Writer/director Florian Gallenberger's John Rabe tells the story of little-known historical figures who took a major part in the relief efforts during the Nanking Massacre in 1937. The event, alternately known as "The Rape of Nanking," is one of the most contentious tragedies of the second World War. The Japanese government to this day refuses to acknowledge that the massacre happened, but evidence shows that following the destruction of Shanghai, Japanese troops moved into Nanking and slaughtered hundreds of thousands of Chinese citizens and raped untold numbers of the women. It's a brutality that has never fully been answered for.
At the time, many foreign countries had embassies and other concerns in Nanking. German national John Rabe (played by Ulrich Tukur from The White Ribbon) had been in China for 27 years running the Nanking bureau for Siemens manufacturing, and under his supervision, a power plant had been built that powered much of the city. December 1937 was to be the end of his tenure in the region, he was being promoted to a position back in Berlin and, as it turns out, the Siemens operations were to be dismantled. Rabe was a Nazi, though largely in name only. At least as portrayed here, he was too far away to really be invested in the movement, and he quickly butts heads with his party-assigned replacement (Mathias Herrmann).
Just before Rabe is about to leave, the Japanese begin their siege. Fighter planes strafe the city and drop bombs, and only a Nazi flag keeps Rabe's factory workers from being killed. Despite his better judgment--it would be much easier to go as scheduled--Rabe joins a coalition to build a safe zone within the city where Chinese civilians can take sanctuary from the fighting. Among those joining him are Dr. George Rosen (Daniel Brühl, Joyeux Noël), a German diplomat of Jewish extraction; Valérie Dupres (Anne Consigny, A Christmas Tale), a French teacher who runs a school for girls; and the principled, sarcastic American medical doctor, Robert Wilson (Steve Buscemi, The Big Lebowski). Together, they negotiate with the Japanese and try to keep over 200,000 people safe until order can be restored.
The plan works, though over the month or so that the movie takes place, each member of the committee will be tested. How far will they go to save a life? What price will they put on survival? Though John Rabe is the man of the title, the movie gives each of these characters their due. Gallenberger tries to examine the situation from all sides, including showing the Japanese planning their attack. Though most of the Japanese officers skirt close to being cartoon villains, there is a voice of dissent that tries to approach conquering the city more strategically. Perhaps the only side that doesn't get enough screen time is the Chinese, with only a couple of minor characters getting roles of any substance. Most notably, the young girl Langshu (Jingchu Zhang, Rush Hour 3), a photographer who is encouraged to pursue her art by Valérie and very nearly engages in a romantic subplot with Rosen. She regularly pushes the boundaries of what she can do within the confines of the lockdown, and her rash actions provide John Rabe with one of its most uncomfortable scenes, when a Japanese officer forces her dormitory to strip to prove they aren't harboring a male soldier.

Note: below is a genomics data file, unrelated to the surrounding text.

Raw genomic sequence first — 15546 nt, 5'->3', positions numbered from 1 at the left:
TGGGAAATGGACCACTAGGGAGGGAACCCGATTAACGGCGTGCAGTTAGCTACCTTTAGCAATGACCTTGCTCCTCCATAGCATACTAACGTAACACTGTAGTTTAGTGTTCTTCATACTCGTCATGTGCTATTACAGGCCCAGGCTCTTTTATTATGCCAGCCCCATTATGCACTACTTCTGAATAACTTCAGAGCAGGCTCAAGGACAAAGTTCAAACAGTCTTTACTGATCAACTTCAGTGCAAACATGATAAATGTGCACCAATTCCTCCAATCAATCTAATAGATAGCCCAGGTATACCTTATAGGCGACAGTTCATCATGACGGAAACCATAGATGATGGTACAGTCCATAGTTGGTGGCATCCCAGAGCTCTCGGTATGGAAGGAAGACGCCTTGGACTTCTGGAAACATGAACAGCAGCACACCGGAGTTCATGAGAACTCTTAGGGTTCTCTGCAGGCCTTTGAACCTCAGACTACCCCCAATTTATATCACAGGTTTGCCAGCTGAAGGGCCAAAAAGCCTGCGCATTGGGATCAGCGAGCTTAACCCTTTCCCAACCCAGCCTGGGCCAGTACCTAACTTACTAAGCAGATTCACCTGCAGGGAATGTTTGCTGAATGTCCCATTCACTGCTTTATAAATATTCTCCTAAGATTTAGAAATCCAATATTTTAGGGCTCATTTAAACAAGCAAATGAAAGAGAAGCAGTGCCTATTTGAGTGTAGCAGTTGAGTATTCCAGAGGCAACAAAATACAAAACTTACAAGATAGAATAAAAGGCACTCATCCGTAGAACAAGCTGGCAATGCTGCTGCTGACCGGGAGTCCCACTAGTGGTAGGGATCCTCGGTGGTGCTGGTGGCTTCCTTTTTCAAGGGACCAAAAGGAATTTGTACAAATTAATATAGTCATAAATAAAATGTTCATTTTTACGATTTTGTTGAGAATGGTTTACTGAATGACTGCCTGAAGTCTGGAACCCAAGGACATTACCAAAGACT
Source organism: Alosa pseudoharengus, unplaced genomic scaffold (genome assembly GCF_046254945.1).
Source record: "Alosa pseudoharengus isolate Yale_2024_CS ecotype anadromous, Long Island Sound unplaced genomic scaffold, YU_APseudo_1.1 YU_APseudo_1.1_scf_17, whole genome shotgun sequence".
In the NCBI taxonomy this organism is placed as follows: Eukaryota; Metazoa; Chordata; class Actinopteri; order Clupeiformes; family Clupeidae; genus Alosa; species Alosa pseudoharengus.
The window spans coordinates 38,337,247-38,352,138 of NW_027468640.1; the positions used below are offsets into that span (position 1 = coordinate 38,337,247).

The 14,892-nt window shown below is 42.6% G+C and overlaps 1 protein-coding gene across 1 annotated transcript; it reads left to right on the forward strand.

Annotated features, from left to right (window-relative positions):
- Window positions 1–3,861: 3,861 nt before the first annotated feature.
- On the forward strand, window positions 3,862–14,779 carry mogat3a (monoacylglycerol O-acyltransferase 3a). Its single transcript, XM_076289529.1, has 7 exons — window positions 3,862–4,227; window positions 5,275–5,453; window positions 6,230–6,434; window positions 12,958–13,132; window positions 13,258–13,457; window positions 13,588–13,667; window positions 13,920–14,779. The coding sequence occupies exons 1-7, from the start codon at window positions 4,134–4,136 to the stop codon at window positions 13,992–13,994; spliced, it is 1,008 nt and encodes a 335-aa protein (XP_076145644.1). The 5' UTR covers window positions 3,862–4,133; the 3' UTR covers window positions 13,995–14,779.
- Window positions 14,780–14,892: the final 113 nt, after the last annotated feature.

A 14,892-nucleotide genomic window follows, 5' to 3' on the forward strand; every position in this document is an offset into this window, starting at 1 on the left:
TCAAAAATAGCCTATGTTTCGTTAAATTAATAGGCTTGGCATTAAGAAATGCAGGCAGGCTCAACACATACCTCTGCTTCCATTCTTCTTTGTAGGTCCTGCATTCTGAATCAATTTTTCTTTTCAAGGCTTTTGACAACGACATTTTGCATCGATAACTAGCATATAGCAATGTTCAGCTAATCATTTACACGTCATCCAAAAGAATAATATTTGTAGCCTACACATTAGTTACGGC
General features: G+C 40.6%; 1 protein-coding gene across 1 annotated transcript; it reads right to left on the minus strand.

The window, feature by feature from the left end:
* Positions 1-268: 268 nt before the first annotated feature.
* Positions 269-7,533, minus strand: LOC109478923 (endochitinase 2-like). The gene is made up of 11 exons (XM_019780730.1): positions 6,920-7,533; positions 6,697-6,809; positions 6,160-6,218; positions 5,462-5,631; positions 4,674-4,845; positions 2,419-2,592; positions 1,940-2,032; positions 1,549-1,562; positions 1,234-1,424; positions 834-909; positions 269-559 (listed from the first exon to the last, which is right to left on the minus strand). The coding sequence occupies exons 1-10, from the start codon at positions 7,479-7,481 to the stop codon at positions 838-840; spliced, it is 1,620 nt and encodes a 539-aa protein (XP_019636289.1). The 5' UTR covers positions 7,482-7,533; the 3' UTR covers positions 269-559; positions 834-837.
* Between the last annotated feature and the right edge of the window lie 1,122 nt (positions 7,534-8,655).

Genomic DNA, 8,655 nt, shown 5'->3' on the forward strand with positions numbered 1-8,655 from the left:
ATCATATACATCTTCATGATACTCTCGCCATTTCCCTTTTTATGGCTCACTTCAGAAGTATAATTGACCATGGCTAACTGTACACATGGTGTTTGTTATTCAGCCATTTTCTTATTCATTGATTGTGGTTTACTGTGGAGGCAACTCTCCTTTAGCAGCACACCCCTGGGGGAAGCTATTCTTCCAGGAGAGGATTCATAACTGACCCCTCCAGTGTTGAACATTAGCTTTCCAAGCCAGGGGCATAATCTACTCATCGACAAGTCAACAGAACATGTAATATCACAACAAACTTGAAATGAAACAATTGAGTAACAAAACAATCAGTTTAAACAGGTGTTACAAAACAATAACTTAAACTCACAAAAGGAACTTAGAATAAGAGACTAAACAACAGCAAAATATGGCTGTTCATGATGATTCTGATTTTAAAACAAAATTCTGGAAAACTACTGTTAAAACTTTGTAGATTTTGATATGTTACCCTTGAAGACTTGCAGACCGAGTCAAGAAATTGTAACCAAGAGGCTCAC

John Rabe is a well-told story. Sections of modern Shanghai stand in for the ruins of Nanking, and Gallenberger creates an excellent period atmosphere. She stages a few large sequences, directing an army of extras to show the Japanese army mobilizing and also gatherings of the Chinese citizenry. She doesn't shy away from the atrocities, but she doesn't engage in unnecessary gore, either. She creates just the right balance so that the audience is as horrified as her characters.
Most of the movie works, even though it sometimes strays into cliché. Buscemi's character is like a caricature of the righteous American seen in many a wartime Hollywood film, and the actor overplays it, as well. Daniel Brühl, who was so charming as the German action hero in Inglourious Basterds, is less convincing here, his clean good looks and even-toned delivery often making it seem like he is playing dress-up rather than fully committed to the role. The standout performance, thankfully, comes from Tukur, who has to go from cocksure industrialist to being a weakened, broken man. He starts by having faith in the fundamental rightness of things, but ultimately ends up caring about saving more lives than he does about his reputation or his bank account. Yes, it's very reminiscent of Schindler's List, and John Rabe suffers in comparison to that film. (I know it's an outré opinion, but I still think Spielberg made an exceptional piece of cinema there.) Gallenberger doesn't really find a way not to make Rabe's last stand against the Japanese come off as hokum, especially with the convenient arrival of the diplomatic cavalry. The final ten minutes of the film seem exaggerated. It may be true, Rabe may have been that celebrated at the time, but as the finale of a movie, it feels contrived.
Those caveats aside, John Rabe is a pretty good slice of historical drama. The story is fundamentally compelling, and the circumstances of the Nanking Massacre have not gotten nearly as much cinematic coverage as most other aspects of WWII. The art direction is spot-on, and the script keeps moving while only getting preachy once or twice. If this sort of thing is your sort of thing, John Rabe should deliver what you're after.
The non-English scenes have English subtitles that play automatically and cannot be turned off.